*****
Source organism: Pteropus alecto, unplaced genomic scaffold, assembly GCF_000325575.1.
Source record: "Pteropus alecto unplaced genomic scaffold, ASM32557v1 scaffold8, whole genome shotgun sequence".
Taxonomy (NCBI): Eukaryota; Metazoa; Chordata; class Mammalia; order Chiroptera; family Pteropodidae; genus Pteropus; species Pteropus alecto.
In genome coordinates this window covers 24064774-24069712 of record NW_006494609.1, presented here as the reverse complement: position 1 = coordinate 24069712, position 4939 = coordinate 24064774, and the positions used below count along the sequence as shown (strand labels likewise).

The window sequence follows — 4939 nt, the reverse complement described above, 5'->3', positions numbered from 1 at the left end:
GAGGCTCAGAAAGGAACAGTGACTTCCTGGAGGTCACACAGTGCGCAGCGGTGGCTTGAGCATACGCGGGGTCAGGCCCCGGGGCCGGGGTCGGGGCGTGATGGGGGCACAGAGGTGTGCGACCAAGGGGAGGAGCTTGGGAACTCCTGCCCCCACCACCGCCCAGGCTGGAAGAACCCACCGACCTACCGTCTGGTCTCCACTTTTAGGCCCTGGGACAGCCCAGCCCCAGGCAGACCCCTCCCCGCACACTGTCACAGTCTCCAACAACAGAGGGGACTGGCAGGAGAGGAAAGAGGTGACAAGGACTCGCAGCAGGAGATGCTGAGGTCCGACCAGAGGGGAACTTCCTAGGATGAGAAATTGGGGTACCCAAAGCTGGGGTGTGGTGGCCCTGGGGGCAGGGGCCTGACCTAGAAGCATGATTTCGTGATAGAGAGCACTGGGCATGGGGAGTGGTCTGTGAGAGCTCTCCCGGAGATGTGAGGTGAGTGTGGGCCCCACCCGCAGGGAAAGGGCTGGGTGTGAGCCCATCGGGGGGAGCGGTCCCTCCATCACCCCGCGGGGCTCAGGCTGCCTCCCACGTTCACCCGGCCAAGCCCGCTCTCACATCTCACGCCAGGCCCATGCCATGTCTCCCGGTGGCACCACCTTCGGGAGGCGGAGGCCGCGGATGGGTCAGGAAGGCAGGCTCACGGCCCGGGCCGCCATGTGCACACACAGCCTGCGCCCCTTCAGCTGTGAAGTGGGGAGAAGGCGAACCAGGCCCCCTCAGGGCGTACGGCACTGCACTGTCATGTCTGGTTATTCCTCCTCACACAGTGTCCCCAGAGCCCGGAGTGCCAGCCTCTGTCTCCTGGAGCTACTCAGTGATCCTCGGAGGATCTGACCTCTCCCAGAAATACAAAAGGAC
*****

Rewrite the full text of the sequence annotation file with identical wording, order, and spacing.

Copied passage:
Source organism: Pteropus alecto, unplaced genomic scaffold, assembly GCF_000325575.1.
Source record: "Pteropus alecto unplaced genomic scaffold, ASM32557v1 scaffold8, whole genome shotgun sequence".
Taxonomy (NCBI): Eukaryota; Metazoa; Chordata; class Mammalia; order Chiroptera; family Pteropodidae; genus Pteropus; species Pteropus alecto.
In genome coordinates this window covers 24064774-24069712 of record NW_006494609.1, presented here as the reverse complement: position 1 = coordinate 24069712, position 4939 = coordinate 24064774, and the positions used below count along the sequence as shown (strand labels likewise).

The window sequence follows — 4939 nt, the reverse complement described above, 5'->3', positions numbered from 1 at the left end:
GAGGCTCAGAAAGGAACAGTGACTTCCTGGAGGTCACACAGTGCGCAGCGGTGGCTTGAGCATACGCGGGGTCAGGCCCCGGGGCCGGGGTCGGGGCGTGATGGGGGCACAGAGGTGTGCGACCAAGGGGAGGAGCTTGGGAACTCCTGCCCCCACCACCGCCCAGGCTGGAAGAACCCACCGACCTACCGTCTGGTCTCCACTTTTAGGCCCTGGGACAGCCCAGCCCCAGGCAGACCCCTCCCCGCACACTGTCACAGTCTCCAACAACAGAGGGGACTGGCAGGAGAGGAAAGAGGTGACAAGGACTCGCAGCAGGAGATGCTGAGGTCCGACCAGAGGGGAACTTCCTAGGATGAGAAATTGGGGTACCCAAAGCTGGGGTGTGGTGGCCCTGGGGGCAGGGGCCTGACCTAGAAGCATGATTTCGTGATAGAGAGCACTGGGCATGGGGAGTGGTCTGTGAGAGCTCTCCCGGAGATGTGAGGTGAGTGTGGGCCCCACCCGCAGGGAAAGGGCTGGGTGTGAGCCCATCGGGGGGAGCGGTCCCTCCATCACCCCGCGGGGCTCAGGCTGCCTCCCACGTTCACCCGGCCAAGCCCGCTCTCACATCTCACGCCAGGCCCATGCCATGTCTCCCGGTGGCACCACCTTCGGGAGGCGGAGGCCGCGGATGGGTCAGGAAGGCAGGCTCACGGCCCGGGCCGCCATGTGCACACACAGCCTGCGCCCCTTCAGCTGTGAAGTGGGGAGAAGGCGAACCAGGCCCCCTCAGGGCGTACGGCACTGCACTGTCATGTCTGGTTATTCCTCCTCACACAGTGTCCCCAGAGCCCGGAGTGCCAGCCTCTGTCTCCTGGAGCTACTCAGTGATCCTCGGAGGATCTGACCTCTCCCAGAAATACAAAAGGAC